A cultural hearth is defined by Jared Diamond as any place where an innovative idea first springs forth. This is a well-known term in the history field, and there are many examples from ancient history that could be mentioned to illustrate this concept. Diamond discusses Europe, Asia and the Middle East in his book, and for good reason. Mesopotamia, the region that lies between the Tigris and Euphrates rivers was a model cultural hearth where irrigation, the wheel, writing and literature all first developed. Cultural hearths produce new ideas and inventions, and them help them diffuse across other cultures through trade and other forms of cultural exchange. Western Europe is a more modern cultural hearth, where industrialization took off in the 1800’s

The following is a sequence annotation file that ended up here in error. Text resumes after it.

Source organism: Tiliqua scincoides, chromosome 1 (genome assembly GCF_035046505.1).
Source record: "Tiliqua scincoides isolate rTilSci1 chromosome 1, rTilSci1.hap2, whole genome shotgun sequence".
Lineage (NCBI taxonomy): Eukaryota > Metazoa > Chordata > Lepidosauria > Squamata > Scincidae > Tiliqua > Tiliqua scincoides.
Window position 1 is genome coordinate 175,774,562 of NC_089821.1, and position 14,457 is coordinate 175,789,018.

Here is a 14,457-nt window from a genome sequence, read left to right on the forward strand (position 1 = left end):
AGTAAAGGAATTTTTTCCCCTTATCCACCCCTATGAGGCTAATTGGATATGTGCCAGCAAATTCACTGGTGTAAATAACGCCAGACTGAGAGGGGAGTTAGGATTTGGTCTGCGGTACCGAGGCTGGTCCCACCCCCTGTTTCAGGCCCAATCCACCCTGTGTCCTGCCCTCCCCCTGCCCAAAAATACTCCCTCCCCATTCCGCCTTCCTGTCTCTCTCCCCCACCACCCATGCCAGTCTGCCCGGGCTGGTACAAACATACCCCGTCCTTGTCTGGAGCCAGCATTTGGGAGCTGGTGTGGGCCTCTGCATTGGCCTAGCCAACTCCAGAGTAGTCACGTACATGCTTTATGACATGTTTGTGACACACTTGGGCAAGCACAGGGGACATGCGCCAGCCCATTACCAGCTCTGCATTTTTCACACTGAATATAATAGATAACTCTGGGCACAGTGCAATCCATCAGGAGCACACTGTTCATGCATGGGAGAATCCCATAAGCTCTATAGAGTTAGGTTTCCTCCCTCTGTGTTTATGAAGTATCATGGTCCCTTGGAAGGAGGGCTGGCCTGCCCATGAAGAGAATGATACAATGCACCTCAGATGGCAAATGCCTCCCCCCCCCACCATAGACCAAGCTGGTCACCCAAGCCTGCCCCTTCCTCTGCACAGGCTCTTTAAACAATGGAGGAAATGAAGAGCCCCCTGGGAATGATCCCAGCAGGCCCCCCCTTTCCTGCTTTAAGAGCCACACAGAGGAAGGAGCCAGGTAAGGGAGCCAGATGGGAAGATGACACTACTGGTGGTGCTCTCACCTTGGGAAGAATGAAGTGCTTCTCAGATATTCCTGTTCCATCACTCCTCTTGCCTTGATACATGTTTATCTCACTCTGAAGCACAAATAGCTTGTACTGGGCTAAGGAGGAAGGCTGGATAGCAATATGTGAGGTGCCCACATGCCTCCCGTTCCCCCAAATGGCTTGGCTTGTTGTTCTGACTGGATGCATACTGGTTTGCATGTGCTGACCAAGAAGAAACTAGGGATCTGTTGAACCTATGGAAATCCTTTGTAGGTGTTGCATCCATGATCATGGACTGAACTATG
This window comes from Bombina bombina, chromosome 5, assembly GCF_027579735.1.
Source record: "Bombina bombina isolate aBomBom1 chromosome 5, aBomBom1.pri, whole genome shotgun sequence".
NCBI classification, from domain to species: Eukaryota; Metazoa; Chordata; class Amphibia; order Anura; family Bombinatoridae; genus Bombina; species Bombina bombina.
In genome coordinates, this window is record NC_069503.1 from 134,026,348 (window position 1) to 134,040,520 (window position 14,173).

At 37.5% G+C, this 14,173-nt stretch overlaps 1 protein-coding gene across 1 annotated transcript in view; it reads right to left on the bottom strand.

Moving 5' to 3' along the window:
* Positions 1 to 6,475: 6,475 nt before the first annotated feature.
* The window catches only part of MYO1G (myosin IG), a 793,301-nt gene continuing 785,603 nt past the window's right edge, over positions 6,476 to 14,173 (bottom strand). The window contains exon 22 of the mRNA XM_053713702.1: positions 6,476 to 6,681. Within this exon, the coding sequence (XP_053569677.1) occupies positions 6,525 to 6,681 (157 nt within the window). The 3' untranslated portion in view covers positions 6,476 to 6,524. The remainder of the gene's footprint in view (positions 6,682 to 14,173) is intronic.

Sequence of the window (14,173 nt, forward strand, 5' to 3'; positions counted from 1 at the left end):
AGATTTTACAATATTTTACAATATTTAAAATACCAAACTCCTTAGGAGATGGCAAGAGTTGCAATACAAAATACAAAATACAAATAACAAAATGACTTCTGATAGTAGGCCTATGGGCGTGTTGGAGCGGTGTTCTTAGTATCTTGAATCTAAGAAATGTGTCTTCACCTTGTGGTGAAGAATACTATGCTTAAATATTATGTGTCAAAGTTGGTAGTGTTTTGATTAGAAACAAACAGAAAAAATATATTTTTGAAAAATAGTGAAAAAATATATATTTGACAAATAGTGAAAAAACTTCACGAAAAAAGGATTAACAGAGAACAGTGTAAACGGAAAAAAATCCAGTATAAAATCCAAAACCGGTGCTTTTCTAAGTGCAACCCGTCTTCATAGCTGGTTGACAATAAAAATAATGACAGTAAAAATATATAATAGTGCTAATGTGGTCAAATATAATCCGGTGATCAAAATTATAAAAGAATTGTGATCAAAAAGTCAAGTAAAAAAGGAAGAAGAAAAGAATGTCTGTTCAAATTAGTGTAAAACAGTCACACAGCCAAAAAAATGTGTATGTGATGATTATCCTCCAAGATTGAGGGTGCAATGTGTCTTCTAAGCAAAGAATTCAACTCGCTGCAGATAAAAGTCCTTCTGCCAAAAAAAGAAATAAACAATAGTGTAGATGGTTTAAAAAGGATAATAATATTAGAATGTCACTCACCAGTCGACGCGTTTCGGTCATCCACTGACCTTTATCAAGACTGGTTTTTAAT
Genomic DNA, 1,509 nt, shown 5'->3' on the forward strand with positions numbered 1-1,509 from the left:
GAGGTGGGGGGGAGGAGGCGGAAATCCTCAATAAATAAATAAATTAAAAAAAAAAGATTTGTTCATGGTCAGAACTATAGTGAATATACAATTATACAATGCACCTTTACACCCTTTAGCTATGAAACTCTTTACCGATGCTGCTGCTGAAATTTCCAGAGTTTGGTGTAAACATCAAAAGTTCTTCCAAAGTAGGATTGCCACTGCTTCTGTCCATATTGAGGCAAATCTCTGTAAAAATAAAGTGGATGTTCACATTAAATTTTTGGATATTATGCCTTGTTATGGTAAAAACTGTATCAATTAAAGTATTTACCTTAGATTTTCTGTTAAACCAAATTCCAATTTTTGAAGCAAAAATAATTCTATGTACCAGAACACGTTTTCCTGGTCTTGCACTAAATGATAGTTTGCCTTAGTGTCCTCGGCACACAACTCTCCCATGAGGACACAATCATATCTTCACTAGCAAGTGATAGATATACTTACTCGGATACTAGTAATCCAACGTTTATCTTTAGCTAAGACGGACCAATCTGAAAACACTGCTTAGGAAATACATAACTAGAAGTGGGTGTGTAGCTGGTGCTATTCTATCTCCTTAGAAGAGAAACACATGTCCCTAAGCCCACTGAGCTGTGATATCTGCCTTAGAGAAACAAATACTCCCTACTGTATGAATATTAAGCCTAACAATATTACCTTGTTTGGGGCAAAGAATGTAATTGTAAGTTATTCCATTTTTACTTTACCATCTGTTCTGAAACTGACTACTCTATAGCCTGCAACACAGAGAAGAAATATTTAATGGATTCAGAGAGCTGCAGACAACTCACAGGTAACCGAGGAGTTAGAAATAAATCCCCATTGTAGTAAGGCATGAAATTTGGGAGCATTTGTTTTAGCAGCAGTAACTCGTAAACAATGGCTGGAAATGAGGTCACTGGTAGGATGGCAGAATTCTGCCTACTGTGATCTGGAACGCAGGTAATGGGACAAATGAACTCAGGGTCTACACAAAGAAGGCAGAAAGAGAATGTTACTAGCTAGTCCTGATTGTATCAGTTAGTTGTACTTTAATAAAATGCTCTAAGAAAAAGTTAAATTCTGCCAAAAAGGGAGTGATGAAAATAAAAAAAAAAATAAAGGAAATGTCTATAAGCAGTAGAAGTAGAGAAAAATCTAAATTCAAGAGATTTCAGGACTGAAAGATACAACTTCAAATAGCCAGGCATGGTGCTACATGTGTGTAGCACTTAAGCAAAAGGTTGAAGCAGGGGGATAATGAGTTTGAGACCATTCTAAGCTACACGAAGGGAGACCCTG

In Guns, Germs, and Steel, author Jared Diamond uses the term "hearth" to refer to a cultural development center, or cultural homeland.